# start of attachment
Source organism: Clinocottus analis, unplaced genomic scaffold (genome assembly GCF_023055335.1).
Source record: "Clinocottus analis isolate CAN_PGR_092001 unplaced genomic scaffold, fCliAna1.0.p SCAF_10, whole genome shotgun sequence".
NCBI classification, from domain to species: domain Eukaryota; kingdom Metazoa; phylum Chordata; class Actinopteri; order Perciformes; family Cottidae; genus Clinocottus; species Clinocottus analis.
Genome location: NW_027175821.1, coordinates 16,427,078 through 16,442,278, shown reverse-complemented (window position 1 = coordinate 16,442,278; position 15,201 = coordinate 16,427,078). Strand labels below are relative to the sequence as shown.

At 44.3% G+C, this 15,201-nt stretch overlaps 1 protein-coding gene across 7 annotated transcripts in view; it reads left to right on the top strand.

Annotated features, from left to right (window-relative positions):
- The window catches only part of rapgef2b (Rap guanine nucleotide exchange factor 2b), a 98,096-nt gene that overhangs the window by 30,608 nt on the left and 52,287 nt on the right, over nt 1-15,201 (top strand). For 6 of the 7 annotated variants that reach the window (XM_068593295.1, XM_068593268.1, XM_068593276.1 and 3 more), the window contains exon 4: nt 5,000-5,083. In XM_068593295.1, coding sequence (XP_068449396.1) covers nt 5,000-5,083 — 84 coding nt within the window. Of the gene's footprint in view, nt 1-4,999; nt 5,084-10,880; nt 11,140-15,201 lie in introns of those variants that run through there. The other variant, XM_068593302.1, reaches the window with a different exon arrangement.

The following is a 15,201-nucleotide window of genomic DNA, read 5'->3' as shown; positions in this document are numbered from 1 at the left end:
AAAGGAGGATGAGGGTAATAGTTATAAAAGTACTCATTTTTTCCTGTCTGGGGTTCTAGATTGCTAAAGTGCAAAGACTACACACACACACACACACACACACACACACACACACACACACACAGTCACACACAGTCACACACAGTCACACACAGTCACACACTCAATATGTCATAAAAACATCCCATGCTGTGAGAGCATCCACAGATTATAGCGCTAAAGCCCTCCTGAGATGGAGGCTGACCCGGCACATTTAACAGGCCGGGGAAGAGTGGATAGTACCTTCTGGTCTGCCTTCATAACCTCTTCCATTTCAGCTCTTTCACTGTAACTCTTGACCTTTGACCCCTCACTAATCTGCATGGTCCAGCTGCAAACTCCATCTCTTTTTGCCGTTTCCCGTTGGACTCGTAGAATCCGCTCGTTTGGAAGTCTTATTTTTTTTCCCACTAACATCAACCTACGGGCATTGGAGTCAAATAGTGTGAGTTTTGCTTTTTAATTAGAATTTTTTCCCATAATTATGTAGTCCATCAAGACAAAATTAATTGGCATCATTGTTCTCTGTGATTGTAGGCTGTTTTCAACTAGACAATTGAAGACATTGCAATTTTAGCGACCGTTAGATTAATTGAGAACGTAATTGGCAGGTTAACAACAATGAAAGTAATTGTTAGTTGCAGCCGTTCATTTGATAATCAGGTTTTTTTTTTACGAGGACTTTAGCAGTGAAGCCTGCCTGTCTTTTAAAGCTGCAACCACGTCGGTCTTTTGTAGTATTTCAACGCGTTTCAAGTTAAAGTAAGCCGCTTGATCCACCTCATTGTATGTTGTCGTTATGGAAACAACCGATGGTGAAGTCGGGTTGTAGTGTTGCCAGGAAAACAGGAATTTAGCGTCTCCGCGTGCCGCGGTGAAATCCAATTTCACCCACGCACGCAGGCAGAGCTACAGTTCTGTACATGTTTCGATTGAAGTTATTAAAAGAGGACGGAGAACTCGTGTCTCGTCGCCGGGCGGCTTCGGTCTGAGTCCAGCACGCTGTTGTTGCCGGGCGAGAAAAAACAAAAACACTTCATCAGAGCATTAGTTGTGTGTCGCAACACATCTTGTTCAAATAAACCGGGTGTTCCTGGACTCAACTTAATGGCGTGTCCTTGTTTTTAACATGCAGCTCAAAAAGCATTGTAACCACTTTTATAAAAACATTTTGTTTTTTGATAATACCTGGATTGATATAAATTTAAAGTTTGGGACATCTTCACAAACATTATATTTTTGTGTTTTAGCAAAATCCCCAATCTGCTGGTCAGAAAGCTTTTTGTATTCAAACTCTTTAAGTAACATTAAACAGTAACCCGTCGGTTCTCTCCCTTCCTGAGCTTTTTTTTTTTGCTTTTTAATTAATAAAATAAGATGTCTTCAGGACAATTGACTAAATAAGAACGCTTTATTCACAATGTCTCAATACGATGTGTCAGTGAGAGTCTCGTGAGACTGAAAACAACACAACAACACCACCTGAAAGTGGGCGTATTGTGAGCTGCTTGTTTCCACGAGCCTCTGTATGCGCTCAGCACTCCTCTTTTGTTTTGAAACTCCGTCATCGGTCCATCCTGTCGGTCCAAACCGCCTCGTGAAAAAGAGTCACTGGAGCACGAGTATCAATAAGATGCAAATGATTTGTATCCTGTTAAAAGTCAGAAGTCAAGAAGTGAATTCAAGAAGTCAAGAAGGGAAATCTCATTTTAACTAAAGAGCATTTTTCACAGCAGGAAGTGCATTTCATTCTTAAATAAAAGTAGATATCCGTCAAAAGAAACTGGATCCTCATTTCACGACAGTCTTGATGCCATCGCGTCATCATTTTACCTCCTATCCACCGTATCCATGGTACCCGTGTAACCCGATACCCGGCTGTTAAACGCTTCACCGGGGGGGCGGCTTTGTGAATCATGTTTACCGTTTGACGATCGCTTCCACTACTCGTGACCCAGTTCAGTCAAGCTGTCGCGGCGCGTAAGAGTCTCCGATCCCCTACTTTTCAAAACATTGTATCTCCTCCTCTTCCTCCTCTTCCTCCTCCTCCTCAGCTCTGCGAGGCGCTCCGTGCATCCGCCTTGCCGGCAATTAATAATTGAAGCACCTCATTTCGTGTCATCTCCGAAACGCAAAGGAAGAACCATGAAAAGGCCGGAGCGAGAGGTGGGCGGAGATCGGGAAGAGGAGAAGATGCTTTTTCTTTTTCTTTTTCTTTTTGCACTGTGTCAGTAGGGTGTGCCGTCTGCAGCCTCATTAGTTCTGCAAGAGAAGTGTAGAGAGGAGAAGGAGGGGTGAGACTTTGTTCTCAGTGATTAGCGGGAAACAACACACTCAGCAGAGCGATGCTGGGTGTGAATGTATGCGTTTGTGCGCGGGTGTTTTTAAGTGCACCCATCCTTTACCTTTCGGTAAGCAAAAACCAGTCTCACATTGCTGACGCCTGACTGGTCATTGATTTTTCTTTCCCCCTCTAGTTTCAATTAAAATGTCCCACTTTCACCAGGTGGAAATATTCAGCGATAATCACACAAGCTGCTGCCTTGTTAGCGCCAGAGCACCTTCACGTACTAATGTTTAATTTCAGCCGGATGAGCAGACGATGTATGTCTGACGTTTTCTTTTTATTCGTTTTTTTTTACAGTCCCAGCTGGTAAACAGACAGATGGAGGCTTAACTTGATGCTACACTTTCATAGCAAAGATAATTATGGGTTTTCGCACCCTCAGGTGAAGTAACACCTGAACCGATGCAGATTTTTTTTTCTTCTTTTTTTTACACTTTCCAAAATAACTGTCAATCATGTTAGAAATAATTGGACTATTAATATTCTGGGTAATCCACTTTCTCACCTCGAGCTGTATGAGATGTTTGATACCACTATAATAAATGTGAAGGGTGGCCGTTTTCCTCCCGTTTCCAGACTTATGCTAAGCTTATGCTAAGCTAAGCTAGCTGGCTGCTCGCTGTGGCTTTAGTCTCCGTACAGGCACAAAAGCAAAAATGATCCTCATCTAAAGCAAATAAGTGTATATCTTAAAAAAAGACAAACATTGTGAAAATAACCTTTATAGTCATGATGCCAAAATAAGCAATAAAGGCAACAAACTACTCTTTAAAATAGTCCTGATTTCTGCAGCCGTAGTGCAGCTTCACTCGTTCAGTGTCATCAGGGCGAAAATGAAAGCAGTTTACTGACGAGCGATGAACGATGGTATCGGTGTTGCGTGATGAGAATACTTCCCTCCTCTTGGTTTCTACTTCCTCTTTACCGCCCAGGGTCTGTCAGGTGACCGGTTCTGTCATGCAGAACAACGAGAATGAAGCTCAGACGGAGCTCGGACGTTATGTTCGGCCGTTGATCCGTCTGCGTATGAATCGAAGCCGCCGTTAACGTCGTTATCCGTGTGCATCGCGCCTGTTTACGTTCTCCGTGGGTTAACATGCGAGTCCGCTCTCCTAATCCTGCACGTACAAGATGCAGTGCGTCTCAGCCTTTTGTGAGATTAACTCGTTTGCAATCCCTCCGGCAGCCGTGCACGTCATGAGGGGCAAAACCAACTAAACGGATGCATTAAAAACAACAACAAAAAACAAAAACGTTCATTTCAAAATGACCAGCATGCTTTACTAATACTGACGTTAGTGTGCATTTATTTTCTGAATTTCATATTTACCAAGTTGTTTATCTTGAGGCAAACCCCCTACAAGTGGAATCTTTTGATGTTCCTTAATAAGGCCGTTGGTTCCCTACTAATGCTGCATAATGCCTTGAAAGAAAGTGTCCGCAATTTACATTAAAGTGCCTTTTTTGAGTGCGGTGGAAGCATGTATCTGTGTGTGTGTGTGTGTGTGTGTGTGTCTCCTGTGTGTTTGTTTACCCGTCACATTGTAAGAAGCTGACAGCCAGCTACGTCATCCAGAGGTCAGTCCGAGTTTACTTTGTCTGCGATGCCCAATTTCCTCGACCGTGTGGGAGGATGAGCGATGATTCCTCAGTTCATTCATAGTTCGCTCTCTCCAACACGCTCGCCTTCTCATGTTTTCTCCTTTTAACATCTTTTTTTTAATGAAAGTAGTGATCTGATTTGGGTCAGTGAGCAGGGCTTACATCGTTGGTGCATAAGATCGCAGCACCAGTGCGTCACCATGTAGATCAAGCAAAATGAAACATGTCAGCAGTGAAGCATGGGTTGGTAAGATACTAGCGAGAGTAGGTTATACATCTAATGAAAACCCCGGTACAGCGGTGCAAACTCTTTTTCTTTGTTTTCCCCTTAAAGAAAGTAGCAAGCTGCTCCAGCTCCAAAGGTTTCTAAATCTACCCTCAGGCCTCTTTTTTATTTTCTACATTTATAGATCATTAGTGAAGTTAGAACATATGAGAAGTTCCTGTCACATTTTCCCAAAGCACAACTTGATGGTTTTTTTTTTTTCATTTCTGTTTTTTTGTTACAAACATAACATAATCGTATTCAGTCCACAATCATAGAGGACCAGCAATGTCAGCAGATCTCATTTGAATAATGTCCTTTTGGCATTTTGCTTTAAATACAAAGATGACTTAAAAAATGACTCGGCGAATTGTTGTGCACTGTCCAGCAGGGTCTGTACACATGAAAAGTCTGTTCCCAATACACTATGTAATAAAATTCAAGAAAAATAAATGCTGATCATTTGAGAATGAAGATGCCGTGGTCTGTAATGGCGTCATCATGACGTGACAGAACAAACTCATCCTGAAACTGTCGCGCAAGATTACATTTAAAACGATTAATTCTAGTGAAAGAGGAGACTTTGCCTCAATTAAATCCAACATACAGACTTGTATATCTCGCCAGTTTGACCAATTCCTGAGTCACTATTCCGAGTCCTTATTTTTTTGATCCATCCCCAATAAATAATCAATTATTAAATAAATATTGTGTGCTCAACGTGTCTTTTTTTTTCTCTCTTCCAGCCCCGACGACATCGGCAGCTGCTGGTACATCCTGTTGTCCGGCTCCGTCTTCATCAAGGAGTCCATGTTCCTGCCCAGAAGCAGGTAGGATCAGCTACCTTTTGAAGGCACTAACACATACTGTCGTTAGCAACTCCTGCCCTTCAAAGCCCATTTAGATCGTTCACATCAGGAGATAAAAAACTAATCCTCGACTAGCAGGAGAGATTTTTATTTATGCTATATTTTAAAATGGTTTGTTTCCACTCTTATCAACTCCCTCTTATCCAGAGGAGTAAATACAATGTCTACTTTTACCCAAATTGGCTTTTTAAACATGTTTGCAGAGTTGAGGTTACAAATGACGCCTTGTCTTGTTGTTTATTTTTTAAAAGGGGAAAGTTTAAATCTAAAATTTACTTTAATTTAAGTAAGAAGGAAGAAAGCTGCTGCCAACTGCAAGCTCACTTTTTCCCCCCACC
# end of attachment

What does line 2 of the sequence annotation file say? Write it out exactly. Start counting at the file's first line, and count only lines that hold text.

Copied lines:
Source record: "Clinocottus analis isolate CAN_PGR_092001 unplaced genomic scaffold, fCliAna1.0.p SCAF_10, whole genome shotgun sequence".